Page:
picture of lasagna

The G in Lasagna

You’ve probably seen the meme. Something along the lines of “Today I’m going to be as useless as the G in Lasagna”. It’s been bouncing all over my feed lately and it’s driving me nuts. Yes, English is a weird language. Yes, I spelled “weird” wrong on my first try because I never remember if I or E comes first. But, allow me to set the record straight for this one word.

The G in lasagna has a purpose. The word originated, surprise, surprise, in Italy. Side fact, lasagna is the singular of lasagne, and refers to the long flat noodle, not the dish.

Moving on. In Italian “gn” is pronounced “nyuh”. Without the g, la-za-nya become la-za-na.

So, if you’re feeling like the g in lasagna remember, you’re not useless, you’re under-appreciated.

What’s a word or phrase you’re curious about or find interesting? Leave a comment, I’d love to hear about it!

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2 Comments

  1. There’s only one word in all of words that really grinds my gears, and that is….. “Atheist”… Shouldn’t that mean the same as monotheistic? I mean you don’t use “(a) apple” or whatever when describing “no apples” or the absence of apples nor if you don’t believe in apples. So what gives?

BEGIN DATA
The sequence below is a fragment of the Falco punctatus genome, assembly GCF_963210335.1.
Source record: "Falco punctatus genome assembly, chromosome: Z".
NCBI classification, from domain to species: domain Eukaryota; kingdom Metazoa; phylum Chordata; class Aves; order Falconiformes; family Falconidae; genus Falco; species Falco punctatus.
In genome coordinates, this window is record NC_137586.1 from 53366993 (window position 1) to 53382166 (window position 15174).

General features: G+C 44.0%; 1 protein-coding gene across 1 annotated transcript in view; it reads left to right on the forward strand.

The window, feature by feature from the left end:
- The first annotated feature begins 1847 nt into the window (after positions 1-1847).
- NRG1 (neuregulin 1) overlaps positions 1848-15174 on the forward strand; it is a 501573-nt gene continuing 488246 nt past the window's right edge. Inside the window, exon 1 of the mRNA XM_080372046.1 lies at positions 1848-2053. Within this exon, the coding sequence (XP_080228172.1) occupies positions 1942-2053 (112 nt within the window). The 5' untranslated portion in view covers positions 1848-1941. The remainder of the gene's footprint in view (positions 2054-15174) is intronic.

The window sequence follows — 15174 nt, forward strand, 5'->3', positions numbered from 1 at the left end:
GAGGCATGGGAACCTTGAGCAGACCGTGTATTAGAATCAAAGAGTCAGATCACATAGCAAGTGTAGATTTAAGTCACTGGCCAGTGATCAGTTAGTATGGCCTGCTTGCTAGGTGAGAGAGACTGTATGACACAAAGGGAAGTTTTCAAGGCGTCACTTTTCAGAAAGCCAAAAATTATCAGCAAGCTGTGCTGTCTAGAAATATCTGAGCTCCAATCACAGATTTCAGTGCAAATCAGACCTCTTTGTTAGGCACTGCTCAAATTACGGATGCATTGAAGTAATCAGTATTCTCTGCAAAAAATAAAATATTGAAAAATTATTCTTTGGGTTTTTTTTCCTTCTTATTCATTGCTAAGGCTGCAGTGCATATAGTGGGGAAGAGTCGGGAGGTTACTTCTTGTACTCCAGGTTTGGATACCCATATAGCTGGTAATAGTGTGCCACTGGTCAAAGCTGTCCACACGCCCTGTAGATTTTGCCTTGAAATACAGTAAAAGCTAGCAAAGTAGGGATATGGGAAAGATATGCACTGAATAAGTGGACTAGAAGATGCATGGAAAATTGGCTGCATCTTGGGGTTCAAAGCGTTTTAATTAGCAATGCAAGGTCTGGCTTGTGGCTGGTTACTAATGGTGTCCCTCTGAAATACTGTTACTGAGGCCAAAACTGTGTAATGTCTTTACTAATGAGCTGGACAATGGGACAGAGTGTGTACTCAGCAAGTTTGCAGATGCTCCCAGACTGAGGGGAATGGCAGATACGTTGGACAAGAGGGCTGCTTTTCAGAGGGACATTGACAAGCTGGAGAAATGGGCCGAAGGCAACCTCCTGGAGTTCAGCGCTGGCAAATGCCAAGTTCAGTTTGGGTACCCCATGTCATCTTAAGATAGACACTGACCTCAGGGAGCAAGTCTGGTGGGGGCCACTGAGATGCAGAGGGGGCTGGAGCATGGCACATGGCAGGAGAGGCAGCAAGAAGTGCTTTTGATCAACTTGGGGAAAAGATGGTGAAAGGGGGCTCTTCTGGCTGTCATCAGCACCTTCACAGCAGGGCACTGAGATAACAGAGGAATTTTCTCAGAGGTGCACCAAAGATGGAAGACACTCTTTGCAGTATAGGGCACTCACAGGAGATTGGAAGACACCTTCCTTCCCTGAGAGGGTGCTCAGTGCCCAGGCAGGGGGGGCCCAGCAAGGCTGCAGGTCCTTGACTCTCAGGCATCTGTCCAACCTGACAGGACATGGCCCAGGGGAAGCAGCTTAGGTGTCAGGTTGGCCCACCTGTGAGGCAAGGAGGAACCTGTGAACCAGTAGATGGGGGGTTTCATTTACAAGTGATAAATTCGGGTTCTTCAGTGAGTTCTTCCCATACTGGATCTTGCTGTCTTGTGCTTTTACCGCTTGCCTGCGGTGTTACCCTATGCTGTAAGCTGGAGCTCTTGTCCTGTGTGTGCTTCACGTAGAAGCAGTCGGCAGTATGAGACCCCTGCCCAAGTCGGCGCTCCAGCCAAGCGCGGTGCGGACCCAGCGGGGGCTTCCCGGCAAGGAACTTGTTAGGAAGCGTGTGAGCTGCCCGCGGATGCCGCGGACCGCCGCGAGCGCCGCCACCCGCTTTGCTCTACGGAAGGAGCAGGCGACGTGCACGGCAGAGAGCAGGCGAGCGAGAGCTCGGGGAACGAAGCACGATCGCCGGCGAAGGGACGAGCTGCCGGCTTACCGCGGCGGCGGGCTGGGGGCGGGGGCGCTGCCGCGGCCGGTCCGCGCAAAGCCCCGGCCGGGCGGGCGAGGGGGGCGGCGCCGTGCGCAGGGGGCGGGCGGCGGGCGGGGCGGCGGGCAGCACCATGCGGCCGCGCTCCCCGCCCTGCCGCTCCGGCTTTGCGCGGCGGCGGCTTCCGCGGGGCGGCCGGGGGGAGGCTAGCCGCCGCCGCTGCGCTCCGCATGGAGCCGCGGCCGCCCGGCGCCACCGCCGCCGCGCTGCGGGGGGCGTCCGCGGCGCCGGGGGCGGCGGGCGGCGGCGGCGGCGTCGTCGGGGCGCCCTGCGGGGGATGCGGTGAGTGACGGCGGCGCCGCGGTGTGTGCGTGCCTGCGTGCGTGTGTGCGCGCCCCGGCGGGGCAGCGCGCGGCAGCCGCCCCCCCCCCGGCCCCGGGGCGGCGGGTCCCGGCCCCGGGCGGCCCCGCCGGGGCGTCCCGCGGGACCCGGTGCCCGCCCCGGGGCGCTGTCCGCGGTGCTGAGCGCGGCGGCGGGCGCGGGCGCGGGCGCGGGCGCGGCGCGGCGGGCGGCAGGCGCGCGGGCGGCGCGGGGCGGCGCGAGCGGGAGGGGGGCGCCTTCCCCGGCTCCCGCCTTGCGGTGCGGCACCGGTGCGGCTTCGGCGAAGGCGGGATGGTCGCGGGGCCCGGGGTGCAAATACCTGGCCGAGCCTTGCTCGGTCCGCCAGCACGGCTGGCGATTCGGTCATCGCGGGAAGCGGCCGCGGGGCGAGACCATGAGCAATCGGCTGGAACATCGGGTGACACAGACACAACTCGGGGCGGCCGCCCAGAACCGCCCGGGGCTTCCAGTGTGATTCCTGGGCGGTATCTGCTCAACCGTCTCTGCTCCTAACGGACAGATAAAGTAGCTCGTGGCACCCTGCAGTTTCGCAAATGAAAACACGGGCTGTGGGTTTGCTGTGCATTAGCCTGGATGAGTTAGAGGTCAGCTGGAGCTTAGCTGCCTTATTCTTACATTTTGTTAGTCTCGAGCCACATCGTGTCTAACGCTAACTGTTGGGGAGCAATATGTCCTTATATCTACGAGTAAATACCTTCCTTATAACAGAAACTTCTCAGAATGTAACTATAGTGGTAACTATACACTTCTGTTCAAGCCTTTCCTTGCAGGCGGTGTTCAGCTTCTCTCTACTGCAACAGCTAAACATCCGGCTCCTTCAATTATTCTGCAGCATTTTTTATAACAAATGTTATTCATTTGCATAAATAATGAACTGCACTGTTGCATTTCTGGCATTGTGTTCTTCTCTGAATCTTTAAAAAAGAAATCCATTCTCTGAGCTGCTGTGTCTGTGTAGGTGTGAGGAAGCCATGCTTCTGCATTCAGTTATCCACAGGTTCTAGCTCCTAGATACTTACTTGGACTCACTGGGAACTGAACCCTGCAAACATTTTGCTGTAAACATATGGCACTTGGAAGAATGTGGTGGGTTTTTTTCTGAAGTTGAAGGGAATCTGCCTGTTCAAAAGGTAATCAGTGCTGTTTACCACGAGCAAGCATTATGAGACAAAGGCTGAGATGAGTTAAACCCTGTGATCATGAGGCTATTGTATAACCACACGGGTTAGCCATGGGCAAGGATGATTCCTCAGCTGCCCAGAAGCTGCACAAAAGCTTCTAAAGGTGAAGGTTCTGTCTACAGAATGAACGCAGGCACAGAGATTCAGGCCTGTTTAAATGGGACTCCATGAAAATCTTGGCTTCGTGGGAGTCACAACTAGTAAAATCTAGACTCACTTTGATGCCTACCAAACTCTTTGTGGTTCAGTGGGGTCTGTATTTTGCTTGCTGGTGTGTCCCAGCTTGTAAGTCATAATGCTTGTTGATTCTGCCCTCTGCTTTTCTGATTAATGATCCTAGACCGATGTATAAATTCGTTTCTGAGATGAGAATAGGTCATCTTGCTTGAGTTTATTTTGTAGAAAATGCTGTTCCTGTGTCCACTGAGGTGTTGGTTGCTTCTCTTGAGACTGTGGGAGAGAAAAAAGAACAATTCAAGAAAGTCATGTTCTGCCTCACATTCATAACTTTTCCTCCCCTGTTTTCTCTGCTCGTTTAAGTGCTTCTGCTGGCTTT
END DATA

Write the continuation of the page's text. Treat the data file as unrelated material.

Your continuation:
1. These words might make more sense if you take them back to the Greek. In Greek “monos” means one, alone, or single. Add that to “theos” meaning deity/god, and you get monotheist = one god. Or you could say mono-apple if you have one apple. It’s not a huge jump for monotheistic to refer to someone who believes in one God.
      “A” on the other hand, means against or without. A + Theos = without God. So, a-apple could mean without apples/no apples. And, again, not that big of a jump for atheist to refer to someone who doesn’t believe in God.
      Hope that answers your question.

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